Thursday, December 8, 2016

Friday's Forgotten Books: Best Crime Stories Vol.3 (Ed.) John Welcome

Best Crime Stories Vol. 3, edited by John Welcome, is an anthology of 11 stories which I enjoyed a lot.



The volume begins with a masterly study of terror: Max Hensing by Algernon Blackwood.  Williams, a reporter interviewing Dr. Hensing, standing trial for having poisoned his wife, is so much repulsed by the man that the tone of his articles loses journalistic objectivity. When Hensing is acquitted by the jury, Williams becomes convinced that Hensing is stalking him. This is an on-the-edge thriller and has made me want to read more of Blackwood. The second story interested me because of its title: A Bit of a Smash in Madras. Written by J.Maclaren-Ross, this is a wry, humorous comment on the judicial system especially in the colonies. The Diptych by A.J. Alan and The Burglary by Arnold Bennett are two delightful stories in which men try to outsmart each others. Incidentally, I also increased my vocabulary by coming to know that diptych is a painting, especially an altarpiece, on two hinged wooden panels which may be closed like a book. Decadence by Romain Gary has a macabre humour about it as an underworld don develops a taste for art. William P. McGivern's M. Duval constructs the perfect alibi only to realise that the best-laid plans of men and mice.... Both Rudyard Kipling and Daphne du Maurier add a touch of the supernatural in their stories. While the former is hugely successful in The Return of Imray the latter's Kiss Me Again, Stranger is the weakest story in the collection. Operation Pasqualino by Alberto Moravia is a coming-of-age story in which a heist goes wrong, with the master-of -operations getting some well-deserved slaps from his family and the man he wanted to steal from. Hilarious. Late-299 by John Galsworthy is a study of pride in which a man resists all attempts by the world to break his spirit. Another terrific story is The Blue Hotel by Stephen Crane with its masterly exploration of the collaborative nature of sin. It has made me eager to read more of Crane.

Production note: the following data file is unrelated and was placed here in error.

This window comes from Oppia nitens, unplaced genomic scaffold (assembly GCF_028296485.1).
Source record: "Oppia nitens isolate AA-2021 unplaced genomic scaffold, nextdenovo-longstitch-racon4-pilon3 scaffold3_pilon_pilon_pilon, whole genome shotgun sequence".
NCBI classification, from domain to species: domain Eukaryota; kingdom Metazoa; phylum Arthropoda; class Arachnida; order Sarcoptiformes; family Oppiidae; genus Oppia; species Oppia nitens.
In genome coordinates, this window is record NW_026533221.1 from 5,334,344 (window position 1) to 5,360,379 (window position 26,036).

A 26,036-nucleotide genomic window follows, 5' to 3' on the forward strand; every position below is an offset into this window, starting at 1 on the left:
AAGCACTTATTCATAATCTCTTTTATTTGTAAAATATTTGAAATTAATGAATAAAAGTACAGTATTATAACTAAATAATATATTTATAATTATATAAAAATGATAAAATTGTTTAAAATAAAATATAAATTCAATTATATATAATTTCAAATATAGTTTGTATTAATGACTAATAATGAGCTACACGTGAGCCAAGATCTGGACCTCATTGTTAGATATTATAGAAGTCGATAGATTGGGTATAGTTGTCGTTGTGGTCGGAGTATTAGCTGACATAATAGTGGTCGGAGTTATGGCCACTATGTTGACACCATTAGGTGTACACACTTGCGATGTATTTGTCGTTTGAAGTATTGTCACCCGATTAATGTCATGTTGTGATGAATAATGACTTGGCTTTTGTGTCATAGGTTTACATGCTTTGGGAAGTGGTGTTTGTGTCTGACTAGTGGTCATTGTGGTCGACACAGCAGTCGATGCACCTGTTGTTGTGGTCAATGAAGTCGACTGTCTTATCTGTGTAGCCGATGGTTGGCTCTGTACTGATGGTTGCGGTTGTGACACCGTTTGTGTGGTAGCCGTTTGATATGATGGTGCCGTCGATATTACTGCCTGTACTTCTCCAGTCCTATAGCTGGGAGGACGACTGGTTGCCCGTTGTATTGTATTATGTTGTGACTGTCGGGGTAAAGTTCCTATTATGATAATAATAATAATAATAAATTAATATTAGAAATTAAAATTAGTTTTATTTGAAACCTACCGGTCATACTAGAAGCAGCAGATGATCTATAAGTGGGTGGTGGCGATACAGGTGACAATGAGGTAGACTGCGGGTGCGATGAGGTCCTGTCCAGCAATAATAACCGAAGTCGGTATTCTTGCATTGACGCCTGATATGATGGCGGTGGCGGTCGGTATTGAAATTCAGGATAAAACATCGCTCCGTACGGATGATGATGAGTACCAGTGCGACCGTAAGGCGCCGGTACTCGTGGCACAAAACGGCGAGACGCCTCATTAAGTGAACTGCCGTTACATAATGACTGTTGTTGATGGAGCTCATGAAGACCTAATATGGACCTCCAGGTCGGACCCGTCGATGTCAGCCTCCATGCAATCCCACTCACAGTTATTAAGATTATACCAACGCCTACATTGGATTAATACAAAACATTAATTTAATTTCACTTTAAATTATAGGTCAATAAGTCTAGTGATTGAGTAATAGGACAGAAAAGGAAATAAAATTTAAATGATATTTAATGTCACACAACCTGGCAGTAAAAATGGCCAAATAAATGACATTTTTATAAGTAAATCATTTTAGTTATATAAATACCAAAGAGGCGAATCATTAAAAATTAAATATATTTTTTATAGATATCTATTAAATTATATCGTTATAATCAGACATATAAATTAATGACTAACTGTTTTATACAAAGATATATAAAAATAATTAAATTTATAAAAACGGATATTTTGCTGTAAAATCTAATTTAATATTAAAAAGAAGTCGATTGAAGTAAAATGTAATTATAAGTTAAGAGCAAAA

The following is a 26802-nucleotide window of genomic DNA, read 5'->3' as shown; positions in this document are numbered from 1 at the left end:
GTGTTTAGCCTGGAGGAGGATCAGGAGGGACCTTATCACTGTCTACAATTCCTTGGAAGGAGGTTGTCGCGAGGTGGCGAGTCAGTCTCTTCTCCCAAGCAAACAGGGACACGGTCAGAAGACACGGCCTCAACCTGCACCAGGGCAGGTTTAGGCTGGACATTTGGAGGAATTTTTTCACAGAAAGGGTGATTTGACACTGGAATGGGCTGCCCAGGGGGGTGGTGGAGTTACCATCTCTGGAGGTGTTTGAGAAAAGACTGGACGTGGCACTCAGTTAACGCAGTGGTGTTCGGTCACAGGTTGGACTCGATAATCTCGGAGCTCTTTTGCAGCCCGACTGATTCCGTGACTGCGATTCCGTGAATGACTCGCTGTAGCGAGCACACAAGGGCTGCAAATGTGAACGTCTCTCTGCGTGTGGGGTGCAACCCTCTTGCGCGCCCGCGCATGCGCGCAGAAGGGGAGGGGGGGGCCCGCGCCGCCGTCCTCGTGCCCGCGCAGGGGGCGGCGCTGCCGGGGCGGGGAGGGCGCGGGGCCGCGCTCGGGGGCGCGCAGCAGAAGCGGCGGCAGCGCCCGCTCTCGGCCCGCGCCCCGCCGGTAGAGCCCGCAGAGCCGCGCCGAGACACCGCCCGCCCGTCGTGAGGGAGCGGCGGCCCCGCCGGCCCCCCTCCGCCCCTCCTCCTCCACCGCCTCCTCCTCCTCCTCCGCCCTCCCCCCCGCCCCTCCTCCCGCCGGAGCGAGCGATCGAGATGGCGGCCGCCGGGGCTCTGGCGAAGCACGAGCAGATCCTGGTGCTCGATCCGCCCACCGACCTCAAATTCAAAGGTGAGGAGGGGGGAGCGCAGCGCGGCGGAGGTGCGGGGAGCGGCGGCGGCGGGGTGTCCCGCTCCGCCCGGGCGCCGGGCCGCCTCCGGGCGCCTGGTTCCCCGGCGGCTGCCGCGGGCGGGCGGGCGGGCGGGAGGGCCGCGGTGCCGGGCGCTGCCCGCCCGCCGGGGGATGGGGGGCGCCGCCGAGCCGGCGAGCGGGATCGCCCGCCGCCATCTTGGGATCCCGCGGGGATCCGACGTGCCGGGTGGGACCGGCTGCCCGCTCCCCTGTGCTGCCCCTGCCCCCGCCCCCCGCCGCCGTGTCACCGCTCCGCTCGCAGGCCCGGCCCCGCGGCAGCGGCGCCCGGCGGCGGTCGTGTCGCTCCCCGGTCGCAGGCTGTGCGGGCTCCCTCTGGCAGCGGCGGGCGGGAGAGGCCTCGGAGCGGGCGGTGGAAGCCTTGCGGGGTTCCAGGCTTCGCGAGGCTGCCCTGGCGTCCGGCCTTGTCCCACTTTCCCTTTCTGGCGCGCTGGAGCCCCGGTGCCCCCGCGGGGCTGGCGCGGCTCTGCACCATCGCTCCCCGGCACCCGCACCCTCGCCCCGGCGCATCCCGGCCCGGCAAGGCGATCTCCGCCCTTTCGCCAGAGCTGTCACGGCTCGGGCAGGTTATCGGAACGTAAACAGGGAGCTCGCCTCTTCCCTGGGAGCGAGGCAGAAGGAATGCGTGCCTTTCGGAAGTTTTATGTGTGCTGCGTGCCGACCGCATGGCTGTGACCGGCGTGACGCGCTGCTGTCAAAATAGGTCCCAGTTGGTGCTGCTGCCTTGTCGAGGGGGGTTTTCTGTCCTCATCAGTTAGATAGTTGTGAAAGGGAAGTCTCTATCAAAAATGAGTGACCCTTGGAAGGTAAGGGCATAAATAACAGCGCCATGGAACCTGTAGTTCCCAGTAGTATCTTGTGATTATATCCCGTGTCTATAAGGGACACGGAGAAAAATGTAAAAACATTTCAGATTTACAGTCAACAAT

More than anything, this volume taught me that there needn't be a twist-in-the-tail for the enjoyment of stories related to crime.  Recommended strongly.

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First Line: Crime takes many shapes and the compiler of an anthology of crime stories does well to remember this.

Introduction: John Welcome
Pub. Details: London: Faber and Faber, 1968
First Published: 1968
Pages: 223
Source: CL [823.08 W449B]

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Submitted for Friday's Forgotten Books @ Pattinase.

12 comments:

  1. Sounds like a really broad range of authors, which I usually like a lot as it serves as an introduction to all kinds of new possibilities! Thanks Neeru.

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    1. Yes, Sergio, even the editor mentions that he has selected authors who otherwise might not be thought about in the same vein. And I fully agree with you about the 'introduction to all kind of new possibilities' though I'd never have been able to put it so beautifully.

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  2. You can do much worse than reading further in the works of Algernon Blackwood, who mostly wrote horror fiction, and Stephen Crane, who was an early existentialist in many ways. And Du Maurier is usually pretty good, at very least...don't know that story, though.